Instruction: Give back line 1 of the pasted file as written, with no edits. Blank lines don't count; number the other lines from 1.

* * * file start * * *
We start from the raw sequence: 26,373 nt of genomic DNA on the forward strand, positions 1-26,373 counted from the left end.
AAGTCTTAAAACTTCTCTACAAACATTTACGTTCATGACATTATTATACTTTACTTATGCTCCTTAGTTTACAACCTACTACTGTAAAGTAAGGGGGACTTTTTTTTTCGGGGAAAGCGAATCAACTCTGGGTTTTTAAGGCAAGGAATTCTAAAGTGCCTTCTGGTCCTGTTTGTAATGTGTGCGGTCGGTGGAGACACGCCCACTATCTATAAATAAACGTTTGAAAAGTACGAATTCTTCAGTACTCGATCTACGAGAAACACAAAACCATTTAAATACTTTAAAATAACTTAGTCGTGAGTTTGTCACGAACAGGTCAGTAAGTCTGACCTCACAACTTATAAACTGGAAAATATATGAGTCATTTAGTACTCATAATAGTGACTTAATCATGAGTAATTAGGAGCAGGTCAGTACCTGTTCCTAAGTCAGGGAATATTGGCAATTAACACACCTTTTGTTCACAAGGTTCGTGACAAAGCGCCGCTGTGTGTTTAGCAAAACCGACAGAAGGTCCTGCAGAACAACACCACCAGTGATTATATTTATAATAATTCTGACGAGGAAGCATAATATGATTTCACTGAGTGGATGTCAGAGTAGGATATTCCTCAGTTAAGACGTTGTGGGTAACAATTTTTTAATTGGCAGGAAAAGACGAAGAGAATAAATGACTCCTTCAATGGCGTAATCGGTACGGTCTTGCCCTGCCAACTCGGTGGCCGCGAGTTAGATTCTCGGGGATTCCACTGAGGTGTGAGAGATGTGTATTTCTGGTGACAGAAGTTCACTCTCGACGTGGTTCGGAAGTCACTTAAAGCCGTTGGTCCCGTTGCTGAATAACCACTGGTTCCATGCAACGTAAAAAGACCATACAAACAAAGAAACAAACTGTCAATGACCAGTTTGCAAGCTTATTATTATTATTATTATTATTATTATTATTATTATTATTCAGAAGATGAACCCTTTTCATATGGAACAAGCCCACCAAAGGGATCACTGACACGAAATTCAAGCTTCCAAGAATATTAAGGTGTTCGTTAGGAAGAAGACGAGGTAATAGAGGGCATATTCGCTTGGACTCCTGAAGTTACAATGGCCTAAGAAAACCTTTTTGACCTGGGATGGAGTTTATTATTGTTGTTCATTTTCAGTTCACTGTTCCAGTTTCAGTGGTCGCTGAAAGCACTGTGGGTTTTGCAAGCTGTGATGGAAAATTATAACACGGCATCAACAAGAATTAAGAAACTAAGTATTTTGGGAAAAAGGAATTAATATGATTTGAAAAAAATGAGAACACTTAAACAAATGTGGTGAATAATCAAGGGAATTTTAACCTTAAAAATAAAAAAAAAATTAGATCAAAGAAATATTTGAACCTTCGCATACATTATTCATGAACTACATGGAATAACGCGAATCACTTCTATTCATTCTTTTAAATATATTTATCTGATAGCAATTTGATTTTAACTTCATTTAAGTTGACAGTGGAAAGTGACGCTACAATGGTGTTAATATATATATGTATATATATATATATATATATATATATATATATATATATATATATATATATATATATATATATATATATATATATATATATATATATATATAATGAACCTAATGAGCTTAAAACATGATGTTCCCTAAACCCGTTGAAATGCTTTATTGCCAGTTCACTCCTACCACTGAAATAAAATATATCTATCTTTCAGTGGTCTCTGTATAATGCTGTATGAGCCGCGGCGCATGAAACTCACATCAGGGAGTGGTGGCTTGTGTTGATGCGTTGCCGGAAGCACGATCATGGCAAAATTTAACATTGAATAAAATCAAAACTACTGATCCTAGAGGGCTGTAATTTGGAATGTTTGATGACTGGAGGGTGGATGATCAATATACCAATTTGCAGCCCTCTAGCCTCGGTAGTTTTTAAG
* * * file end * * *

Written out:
We start from the raw sequence: 26,373 nt of genomic DNA on the forward strand, positions 1-26,373 counted from the left end.